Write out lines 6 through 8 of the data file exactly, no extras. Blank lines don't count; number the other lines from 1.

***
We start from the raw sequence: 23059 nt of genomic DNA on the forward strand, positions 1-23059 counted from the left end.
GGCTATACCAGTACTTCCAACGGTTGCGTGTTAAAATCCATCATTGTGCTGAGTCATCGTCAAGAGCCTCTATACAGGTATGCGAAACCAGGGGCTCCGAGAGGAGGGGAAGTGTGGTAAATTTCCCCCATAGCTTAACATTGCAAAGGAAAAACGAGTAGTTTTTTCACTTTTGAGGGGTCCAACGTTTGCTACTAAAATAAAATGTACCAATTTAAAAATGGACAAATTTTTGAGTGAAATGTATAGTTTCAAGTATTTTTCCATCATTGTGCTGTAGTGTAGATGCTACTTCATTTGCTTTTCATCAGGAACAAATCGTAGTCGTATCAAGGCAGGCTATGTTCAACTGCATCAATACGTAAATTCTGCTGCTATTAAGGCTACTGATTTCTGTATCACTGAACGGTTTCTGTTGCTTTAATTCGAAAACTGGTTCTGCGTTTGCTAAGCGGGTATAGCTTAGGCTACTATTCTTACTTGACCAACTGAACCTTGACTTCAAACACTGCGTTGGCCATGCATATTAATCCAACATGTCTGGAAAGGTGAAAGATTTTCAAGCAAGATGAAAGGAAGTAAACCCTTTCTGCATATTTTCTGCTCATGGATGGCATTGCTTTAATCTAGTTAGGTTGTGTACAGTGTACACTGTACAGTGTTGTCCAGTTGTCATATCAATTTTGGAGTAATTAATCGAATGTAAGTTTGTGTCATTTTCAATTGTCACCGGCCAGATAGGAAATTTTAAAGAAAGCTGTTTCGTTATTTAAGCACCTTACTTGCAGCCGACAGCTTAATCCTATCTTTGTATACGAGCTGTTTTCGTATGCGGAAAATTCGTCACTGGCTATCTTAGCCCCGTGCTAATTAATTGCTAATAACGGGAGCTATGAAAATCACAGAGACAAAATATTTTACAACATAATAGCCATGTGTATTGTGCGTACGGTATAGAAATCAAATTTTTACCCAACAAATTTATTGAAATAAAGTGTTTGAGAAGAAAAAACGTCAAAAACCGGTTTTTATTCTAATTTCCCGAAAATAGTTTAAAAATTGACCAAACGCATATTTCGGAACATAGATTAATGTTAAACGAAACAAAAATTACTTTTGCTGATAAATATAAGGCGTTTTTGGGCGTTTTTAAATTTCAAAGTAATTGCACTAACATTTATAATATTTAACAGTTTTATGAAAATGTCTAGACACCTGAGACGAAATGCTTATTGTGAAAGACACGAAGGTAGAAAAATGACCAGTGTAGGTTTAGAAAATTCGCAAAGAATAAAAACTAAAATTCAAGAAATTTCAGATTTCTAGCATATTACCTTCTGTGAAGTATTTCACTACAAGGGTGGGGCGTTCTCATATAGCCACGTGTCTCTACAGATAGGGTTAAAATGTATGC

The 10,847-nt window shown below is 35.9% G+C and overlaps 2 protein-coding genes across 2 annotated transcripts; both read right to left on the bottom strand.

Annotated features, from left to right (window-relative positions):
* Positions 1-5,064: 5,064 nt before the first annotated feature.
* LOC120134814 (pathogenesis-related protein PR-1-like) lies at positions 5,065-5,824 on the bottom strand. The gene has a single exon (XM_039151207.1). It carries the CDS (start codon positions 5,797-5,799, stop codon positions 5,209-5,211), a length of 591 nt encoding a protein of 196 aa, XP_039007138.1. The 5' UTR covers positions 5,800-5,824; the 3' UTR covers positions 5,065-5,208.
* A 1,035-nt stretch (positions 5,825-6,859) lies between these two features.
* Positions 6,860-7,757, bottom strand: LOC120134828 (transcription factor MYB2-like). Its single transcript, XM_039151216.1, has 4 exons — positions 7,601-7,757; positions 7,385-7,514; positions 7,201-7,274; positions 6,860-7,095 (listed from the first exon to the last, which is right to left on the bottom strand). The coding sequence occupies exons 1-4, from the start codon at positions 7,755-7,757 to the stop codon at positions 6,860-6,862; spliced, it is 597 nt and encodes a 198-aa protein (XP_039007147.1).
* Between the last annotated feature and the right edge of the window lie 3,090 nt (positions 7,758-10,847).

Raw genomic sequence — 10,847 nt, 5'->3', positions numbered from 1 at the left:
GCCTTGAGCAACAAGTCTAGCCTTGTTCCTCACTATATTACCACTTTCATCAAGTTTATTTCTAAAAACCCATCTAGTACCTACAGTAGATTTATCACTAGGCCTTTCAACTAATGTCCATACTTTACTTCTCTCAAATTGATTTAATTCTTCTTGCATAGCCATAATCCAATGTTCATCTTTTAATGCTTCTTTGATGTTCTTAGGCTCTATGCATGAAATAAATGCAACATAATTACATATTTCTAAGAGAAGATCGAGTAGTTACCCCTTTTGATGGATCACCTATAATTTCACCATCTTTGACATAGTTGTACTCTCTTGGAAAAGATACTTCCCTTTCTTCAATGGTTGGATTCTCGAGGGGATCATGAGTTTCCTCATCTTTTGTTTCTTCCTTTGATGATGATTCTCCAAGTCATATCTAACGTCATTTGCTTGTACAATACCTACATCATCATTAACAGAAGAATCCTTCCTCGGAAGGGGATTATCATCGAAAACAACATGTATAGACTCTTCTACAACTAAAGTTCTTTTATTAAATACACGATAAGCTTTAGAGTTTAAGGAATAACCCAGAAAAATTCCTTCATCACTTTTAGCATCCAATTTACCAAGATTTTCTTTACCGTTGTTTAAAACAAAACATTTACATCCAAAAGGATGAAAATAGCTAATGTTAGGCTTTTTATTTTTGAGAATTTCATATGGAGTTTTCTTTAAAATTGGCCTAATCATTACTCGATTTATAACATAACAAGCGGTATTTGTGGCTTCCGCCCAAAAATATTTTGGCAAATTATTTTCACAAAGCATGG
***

* LOC120134814 (pathogenesis-related protein PR-1-like) lies at positions 5,065-5,824 on the bottom strand. The gene has a single exon (XM_039151207.1). It carries the CDS (start codon positions 5,797-5,799, stop codon positions 5,209-5,211), a length of 591 nt encoding a protein of 196 aa, XP_039007138.1. The 5' UTR covers positions 5,800-5,824; the 3' UTR covers positions 5,065-5,208.
* A 1,035-nt stretch (positions 5,825-6,859) lies between these two features.
* Positions 6,860-7,757, bottom strand: LOC120134828 (transcription factor MYB2-like). Its single transcript, XM_039151216.1, has 4 exons — positions 7,601-7,757; positions 7,385-7,514; positions 7,201-7,274; positions 6,860-7,095 (listed from the first exon to the last, which is right to left on the bottom strand). The coding sequence occupies exons 1-4, from the start codon at positions 7,755-7,757 to the stop codon at positions 6,860-6,862; spliced, it is 597 nt and encodes a 198-aa protein (XP_039007147.1).